Close your eyes, Maxon." "What?" "Close your eyes. Somewhere in this palace, there is a woman who will be your wife. This girl? Imagine that she depends on you. She needs you to cherish her and make her feel like the Selection didn't even happen. Like if you were dropped in your own out in the middle of the country to wander around door to door, she's still the one you would have found. She was always the one you would have picked. She needs you to provide for her and protect her. And if it came to a point where there was absolutely nothing to eat, and you couldn't even fall asleep at night because the sound of her stomach growling kept you awake—" "Stop it!" "Sorry." "Is that really what it's like? Out there... does that happen? Are people hungry like that a lot?" "Maxon, I..." "Tell me the truth." "Yes. That happens. I know of families where people give up their share for their children or siblings. I know of a boy who was whipped in the town square for stealing food. Sometimes you do crazy things when you are desperate." "A boy? How old?" "Nine." "Have you ever been like that? Starving?...How bad?" "Maxon, it will only upset you more." "Probably, but I'm only starting to realize how much I don't know about my own country. Please." "We've been pretty bad. Most time if it gets to where we have to choose, we keep the food and lose electricity. The worst was when it happened near Christmas one year. May didn't understand why we couldn't exchange gifts. As a general rule, there are never any leftovers at my house. Someone always wants more. I know the checks we've gotten over the last few weeks have really helped, and my family is really smart about money. I'm sure they have already tucked it away so it will stretch out for a long time. You've done so much for us, Maxon." "Good God. When you said that you were only here for the food, you weren't kidding, were you?" "Really, Maxon, we've been doing pretty well lately. I—" "I'll see you at dinner.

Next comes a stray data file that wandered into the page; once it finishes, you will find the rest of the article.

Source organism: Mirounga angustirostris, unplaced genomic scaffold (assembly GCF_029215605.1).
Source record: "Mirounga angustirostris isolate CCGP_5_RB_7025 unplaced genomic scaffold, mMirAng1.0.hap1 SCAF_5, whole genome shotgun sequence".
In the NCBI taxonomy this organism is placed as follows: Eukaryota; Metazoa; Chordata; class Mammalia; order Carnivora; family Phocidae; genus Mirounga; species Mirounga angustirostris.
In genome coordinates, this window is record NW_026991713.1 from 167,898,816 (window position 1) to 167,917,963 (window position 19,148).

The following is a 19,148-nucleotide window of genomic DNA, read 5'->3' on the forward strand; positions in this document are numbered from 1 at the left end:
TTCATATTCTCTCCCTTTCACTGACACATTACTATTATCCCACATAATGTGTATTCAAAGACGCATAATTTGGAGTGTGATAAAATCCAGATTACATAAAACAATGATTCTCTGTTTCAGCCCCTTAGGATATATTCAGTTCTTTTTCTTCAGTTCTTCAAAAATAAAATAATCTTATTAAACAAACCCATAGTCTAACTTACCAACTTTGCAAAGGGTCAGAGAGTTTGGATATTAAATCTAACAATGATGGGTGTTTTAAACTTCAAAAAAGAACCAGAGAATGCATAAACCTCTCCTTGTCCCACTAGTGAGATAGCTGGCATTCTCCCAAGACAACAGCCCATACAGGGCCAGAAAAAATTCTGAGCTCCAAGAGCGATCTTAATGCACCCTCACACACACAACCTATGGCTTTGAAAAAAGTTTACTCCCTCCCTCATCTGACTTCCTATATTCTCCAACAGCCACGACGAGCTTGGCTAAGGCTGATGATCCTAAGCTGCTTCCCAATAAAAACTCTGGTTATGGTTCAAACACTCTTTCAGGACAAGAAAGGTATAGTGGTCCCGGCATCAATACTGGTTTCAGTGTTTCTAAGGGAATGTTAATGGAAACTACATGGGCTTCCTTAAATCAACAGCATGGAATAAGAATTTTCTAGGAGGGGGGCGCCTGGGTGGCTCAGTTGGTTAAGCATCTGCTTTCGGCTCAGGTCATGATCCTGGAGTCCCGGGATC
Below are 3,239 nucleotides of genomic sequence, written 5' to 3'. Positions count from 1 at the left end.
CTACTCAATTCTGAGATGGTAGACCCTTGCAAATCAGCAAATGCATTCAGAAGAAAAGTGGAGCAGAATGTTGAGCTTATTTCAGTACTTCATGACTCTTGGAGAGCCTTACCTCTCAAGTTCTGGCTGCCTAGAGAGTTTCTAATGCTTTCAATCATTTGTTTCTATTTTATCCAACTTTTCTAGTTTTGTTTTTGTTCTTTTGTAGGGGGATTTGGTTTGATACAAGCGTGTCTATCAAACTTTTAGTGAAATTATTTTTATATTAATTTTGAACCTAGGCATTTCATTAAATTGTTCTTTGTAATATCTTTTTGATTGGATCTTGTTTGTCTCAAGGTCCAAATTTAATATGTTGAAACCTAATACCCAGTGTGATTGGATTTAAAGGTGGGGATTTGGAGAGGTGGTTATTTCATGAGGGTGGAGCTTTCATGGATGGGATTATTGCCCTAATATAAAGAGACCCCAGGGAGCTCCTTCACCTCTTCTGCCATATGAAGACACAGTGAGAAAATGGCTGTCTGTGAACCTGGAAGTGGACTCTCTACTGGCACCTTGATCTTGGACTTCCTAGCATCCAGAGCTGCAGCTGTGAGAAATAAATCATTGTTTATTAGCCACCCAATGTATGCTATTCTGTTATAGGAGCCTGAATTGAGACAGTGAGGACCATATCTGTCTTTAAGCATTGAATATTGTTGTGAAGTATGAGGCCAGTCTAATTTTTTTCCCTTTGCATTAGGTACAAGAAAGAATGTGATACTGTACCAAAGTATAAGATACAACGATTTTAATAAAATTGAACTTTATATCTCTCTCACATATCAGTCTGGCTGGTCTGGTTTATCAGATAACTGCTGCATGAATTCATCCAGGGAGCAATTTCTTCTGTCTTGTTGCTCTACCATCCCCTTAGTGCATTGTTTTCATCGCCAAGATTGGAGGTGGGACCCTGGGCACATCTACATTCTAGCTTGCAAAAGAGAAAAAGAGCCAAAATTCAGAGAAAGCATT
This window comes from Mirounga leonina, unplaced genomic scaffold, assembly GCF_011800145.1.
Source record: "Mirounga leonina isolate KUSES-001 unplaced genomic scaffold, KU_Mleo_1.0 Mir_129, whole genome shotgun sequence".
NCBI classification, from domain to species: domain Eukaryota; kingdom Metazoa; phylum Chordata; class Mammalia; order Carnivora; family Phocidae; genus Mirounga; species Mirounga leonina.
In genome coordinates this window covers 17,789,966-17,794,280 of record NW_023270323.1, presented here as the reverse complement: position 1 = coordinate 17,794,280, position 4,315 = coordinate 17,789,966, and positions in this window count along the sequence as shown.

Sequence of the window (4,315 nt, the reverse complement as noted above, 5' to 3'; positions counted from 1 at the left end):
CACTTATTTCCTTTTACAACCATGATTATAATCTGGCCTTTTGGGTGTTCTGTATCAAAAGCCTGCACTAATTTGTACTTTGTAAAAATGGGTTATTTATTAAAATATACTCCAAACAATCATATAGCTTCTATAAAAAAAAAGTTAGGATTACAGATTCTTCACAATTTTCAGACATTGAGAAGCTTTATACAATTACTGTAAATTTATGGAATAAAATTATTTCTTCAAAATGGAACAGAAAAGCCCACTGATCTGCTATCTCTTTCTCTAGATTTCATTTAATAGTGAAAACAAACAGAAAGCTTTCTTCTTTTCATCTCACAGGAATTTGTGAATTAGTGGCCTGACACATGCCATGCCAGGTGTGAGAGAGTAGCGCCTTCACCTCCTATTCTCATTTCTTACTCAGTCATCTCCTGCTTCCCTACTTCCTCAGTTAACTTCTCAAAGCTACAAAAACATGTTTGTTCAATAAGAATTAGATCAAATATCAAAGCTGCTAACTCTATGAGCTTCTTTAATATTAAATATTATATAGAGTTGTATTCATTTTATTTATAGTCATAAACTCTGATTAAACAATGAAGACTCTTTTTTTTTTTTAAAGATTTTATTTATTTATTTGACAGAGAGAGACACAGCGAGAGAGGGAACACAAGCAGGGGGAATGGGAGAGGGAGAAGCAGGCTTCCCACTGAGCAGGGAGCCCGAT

Kiera Cass (The Selection (The Selection, #1))
OK, now let’s have some fun. Let’s talk about sex. Let’s talk about women. Freud said he didn’t know what women wanted. I know what women want. They want a whole lot of people to talk to. What do they want to talk about? They want to talk about everything. What do men want? They want a lot of pals, and they wish people wouldn’t get so mad at them. Why are so many people getting divorced today? It’s because most of us don’t have extended families anymore. It used to be that when a man and a woman got married, the bride got a lot more people to talk to about everything. The groom got a lot more pals to tell dumb jokes to. A few Americans, but very few, still have extended families. The Navahos. The Kennedys. But most of us, if we get married nowadays, are just one more person for the other person. The groom gets one more pal, but it’s a woman. The woman gets one more person to talk to about everything, but it’s a man. When a couple has an argument, they may think it’s about money or power or sex, or how to raise the kids, or whatever. What they’re really saying to each other, though, without realizing it, is this: “You are not enough people!” I met a man in Nigeria one time, an Ibo who has six hundred relatives he knew quite well. His wife had just had a baby, the best possible news in any extended family. They were going to take it to meet all its relatives, Ibos of all ages and sizes and shapes. It would even meet other babies, cousins not much older than it was. Everybody who was big enough and steady enough was going to get to hold it, cuddle it, gurgle to it, and say how pretty it was, or handsome. Wouldn't you have loved to be that baby?